Visiting professor tabbed as first director of African-American Studies Program

Tracy Deutmeyer

Iowa State alumna Valerie Grim has been appointed the first interim director of African-American studies at ISU.

“I’m very excited about the appointment and I am very hopeful about the possibilities of the African-American Studies Program here because there is tremendous support from the students, faculty and staff and administrators here,” Grim said.

After an unsuccessful search for a director last fall, Grim was chosen early this year. She will serve as interim director through 1998. She is also involved with the search for a permanent director.

Grim, a visiting professor in the history department last semester, was an associate professor of African-American studies at Indiana University before coming to ISU.

She earned a master’s degree in 1986 and her Ph.D. in 1990, both from ISU. It was the first integrated school Grim attended. She is working on a manuscript on African-American rural culture in the Mississippi Delta region.

Grim said her first goal is to find a permanent director for the program. She has launched a national search for the post.

Grim said she also wants to make African-American studies programming visible to ISU, the Ames community and the Midwest.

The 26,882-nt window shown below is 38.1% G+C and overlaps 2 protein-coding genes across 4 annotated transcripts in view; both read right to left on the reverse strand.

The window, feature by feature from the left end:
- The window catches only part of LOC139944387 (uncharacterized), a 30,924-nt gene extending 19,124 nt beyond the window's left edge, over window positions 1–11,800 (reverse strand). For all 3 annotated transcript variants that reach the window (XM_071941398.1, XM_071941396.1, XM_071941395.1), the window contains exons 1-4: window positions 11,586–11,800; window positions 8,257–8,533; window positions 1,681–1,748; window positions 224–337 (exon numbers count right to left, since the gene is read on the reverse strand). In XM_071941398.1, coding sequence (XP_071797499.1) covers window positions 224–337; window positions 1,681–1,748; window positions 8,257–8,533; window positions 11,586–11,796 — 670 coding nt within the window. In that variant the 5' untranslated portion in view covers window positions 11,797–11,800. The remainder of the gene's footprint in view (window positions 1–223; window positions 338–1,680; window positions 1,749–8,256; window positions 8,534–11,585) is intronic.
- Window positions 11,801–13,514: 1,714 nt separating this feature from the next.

In addition, Grim said she wants “serious curriculum development to take place.” She said members of a steering committee hope to form five to eight courses by next spring in literature, science, policy and political science. She said 200-level to 400-level courses will be available.

African-American student leaders were quick to praise Grim’s appointment.

“We’re glad to see it happen, and we think she’ll do a great job and we hope they give her the resources to work with,” said Milton McGriff, spokesman for The September 29th Movement.

Since her appointment, Grim has established a lecture series for the program, organized an African-American essay contest and started to organize a residential hall forum.

Derrick Rollins, diversity adviser to ISU President Martin Jischke’s cabinet and former chairman of the program, said Grim is a solid choice.

“I guess you could say she is a die-hard,” Rollins said.

The African-American Studies Program, just a few years old, has never had a director. “There is a big difference between and chair and a director. The expectations are a lot higher for a director,” Rollins said. “She [Grim] is a scholar, a good teacher and has good administrative skills. She has the respect of her peers and administrators.”

ISU officials said they hope a program director will help speed the implementation of an African-American studies major. Students can now only earn an African-American studies minor.